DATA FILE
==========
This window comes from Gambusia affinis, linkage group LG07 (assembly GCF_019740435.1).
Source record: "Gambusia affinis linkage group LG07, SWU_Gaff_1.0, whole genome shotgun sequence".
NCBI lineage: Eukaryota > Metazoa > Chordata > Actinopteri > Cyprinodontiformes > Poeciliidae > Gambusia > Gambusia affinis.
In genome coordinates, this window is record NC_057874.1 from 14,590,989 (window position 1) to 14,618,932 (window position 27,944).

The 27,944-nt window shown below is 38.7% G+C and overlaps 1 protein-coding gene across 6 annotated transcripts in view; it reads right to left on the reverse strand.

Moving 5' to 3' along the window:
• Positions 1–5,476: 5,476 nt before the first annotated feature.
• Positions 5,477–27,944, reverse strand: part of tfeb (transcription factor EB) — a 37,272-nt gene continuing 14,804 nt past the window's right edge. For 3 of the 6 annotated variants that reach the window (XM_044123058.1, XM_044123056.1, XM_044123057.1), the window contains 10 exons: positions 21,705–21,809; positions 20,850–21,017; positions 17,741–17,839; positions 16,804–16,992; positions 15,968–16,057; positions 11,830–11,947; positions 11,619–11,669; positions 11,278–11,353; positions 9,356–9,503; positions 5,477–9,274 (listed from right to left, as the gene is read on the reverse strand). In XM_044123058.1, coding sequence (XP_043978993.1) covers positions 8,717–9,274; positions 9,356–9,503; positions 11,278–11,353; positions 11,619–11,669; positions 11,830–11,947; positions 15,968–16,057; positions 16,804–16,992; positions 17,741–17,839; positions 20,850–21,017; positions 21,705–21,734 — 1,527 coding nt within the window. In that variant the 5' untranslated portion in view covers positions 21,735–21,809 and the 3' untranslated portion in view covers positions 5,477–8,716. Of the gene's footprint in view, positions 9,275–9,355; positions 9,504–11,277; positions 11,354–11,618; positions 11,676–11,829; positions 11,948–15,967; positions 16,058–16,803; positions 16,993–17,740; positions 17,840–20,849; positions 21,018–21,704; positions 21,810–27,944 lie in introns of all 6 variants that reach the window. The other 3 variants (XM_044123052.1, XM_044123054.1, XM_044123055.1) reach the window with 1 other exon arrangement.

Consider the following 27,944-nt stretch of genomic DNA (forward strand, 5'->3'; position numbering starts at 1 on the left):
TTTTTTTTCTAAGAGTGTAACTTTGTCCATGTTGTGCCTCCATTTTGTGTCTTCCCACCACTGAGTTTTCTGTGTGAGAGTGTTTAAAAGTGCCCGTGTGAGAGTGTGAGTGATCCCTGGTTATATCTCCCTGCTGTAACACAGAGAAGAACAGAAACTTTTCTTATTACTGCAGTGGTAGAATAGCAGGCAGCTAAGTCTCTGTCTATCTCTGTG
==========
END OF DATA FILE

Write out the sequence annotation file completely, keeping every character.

This window comes from Gambusia affinis, linkage group LG07 (assembly GCF_019740435.1).
Source record: "Gambusia affinis linkage group LG07, SWU_Gaff_1.0, whole genome shotgun sequence".
NCBI lineage: Eukaryota > Metazoa > Chordata > Actinopteri > Cyprinodontiformes > Poeciliidae > Gambusia > Gambusia affinis.
In genome coordinates, this window is record NC_057874.1 from 14,590,989 (window position 1) to 14,618,932 (window position 27,944).

The 27,944-nt window shown below is 38.7% G+C and overlaps 1 protein-coding gene across 6 annotated transcripts in view; it reads right to left on the reverse strand.

Moving 5' to 3' along the window:
• Positions 1–5,476: 5,476 nt before the first annotated feature.
• Positions 5,477–27,944, reverse strand: part of tfeb (transcription factor EB) — a 37,272-nt gene continuing 14,804 nt past the window's right edge. For 3 of the 6 annotated variants that reach the window (XM_044123058.1, XM_044123056.1, XM_044123057.1), the window contains 10 exons: positions 21,705–21,809; positions 20,850–21,017; positions 17,741–17,839; positions 16,804–16,992; positions 15,968–16,057; positions 11,830–11,947; positions 11,619–11,669; positions 11,278–11,353; positions 9,356–9,503; positions 5,477–9,274 (listed from right to left, as the gene is read on the reverse strand). In XM_044123058.1, coding sequence (XP_043978993.1) covers positions 8,717–9,274; positions 9,356–9,503; positions 11,278–11,353; positions 11,619–11,669; positions 11,830–11,947; positions 15,968–16,057; positions 16,804–16,992; positions 17,741–17,839; positions 20,850–21,017; positions 21,705–21,734 — 1,527 coding nt within the window. In that variant the 5' untranslated portion in view covers positions 21,735–21,809 and the 3' untranslated portion in view covers positions 5,477–8,716. Of the gene's footprint in view, positions 9,275–9,355; positions 9,504–11,277; positions 11,354–11,618; positions 11,676–11,829; positions 11,948–15,967; positions 16,058–16,803; positions 16,993–17,740; positions 17,840–20,849; positions 21,018–21,704; positions 21,810–27,944 lie in introns of all 6 variants that reach the window. The other 3 variants (XM_044123052.1, XM_044123054.1, XM_044123055.1) reach the window with 1 other exon arrangement.

Consider the following 27,944-nt stretch of genomic DNA (forward strand, 5'->3'; position numbering starts at 1 on the left):
TTTTTTTTCTAAGAGTGTAACTTTGTCCATGTTGTGCCTCCATTTTGTGTCTTCCCACCACTGAGTTTTCTGTGTGAGAGTGTTTAAAAGTGCCCGTGTGAGAGTGTGAGTGATCCCTGGTTATATCTCCCTGCTGTAACACAGAGAAGAACAGAAACTTTTCTTATTACTGCAGTGGTAGAATAGCAGGCAGCTAAGTCTCTGTCTATCTCTGTG